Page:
November 8, 2013

Editorial: Protection while in the woods


---- — Hunters are in the woods across New York state for deer and bear season, experiencing one of their most anticipated times of the year.

Hikers are out on wooded trails, enjoying their final days of adventure before winter sets in.

How sad it would be to have such exciting and tradition-filled activities turn tragic. But every year, somewhere across the state, someone is injured or killed this time of year purely because they were mistaken for prey.

Alvin Reiner, who writes and takes pictures for the Press-Republican, enjoys time in the outdoors. He described this recent experience: “This past weekend, when hiking Baxter Mountain, I encountered 25 to 30 hikers (some in small groups, some solo) of all ages, of which only three were wearing any article of clothing that was either orange or red.

“One gentleman around 20 years of age, who seemed to lack any sense, wore a hat/head covering that resembled a moose,” Alvin lamented.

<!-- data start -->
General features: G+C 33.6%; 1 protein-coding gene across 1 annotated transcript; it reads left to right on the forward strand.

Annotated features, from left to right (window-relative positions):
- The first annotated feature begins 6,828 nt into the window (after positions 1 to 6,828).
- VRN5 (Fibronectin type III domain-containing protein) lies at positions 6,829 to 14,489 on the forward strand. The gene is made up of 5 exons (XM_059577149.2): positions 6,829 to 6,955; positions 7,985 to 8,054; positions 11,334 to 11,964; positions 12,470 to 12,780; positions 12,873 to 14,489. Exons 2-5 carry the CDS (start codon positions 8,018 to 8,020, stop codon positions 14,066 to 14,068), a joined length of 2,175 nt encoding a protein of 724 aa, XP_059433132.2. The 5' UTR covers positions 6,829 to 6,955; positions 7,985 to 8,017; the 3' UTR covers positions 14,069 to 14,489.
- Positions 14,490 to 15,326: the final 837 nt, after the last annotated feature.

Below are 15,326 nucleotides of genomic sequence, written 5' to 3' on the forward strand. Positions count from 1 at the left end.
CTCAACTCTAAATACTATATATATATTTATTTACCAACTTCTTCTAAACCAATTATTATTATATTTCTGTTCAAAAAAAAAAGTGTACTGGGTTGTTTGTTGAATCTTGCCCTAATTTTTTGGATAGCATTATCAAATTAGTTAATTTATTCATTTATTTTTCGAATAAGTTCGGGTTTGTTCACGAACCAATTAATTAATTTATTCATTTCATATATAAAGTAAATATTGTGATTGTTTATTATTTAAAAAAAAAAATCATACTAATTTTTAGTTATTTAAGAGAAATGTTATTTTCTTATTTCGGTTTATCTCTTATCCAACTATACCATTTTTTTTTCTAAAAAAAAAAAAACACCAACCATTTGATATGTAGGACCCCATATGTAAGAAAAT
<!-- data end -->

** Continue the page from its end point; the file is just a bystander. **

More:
“In the past, red was the color of choice, and it, as well as other bright colors, help people to be visible once the leaves are off the trees.”

For many years now, government experts and hunting organizations have been recommending one simple act to keep more people safe in the woods: Wear hunter orange.

The Department of Environmental Conservation points out that: “While not required by law in New York state, more than 80 percent of big-game hunters, as well as two out of three small-game hunters, wear hunter orange.

“Deer do not have red-sensitive cone cells in their eyes and can’t tell red or orange from green and brown,” DEC ensures. “Deer have different sensitivity to various wavelengths of light than humans. Deer see short wavelength colors such as blue (and even ultra-violet, which humans cannot even see) brighter than humans do, but deer are less sensitive to longer wavelengths, such as orange and red, so these colors look darker to deer.

“Hunter orange prevents other hunters from mistaking a person for an animal or shooting in your direction.”

DEC goes on to say that people wearing hunter orange are seven times less likely to be shot.

“During the past 10 years, not one person who was wearing hunter orange was mistaken for game and killed in New York,” DEC reports. “On the contrary, big-game hunters who were involved in firearm-related incidents were not wearing hunter orange.”

That is sound evidence that wearing hunter orange — readily available in area sporting-goods stores, including Gander Mountain and Dick’s — saves lives while not inhibiting the ability to hunt.

Make the smart choice. For the sake of your family and others who care about you, make sure you are wearing hunter orange when you pose with that trophy deer.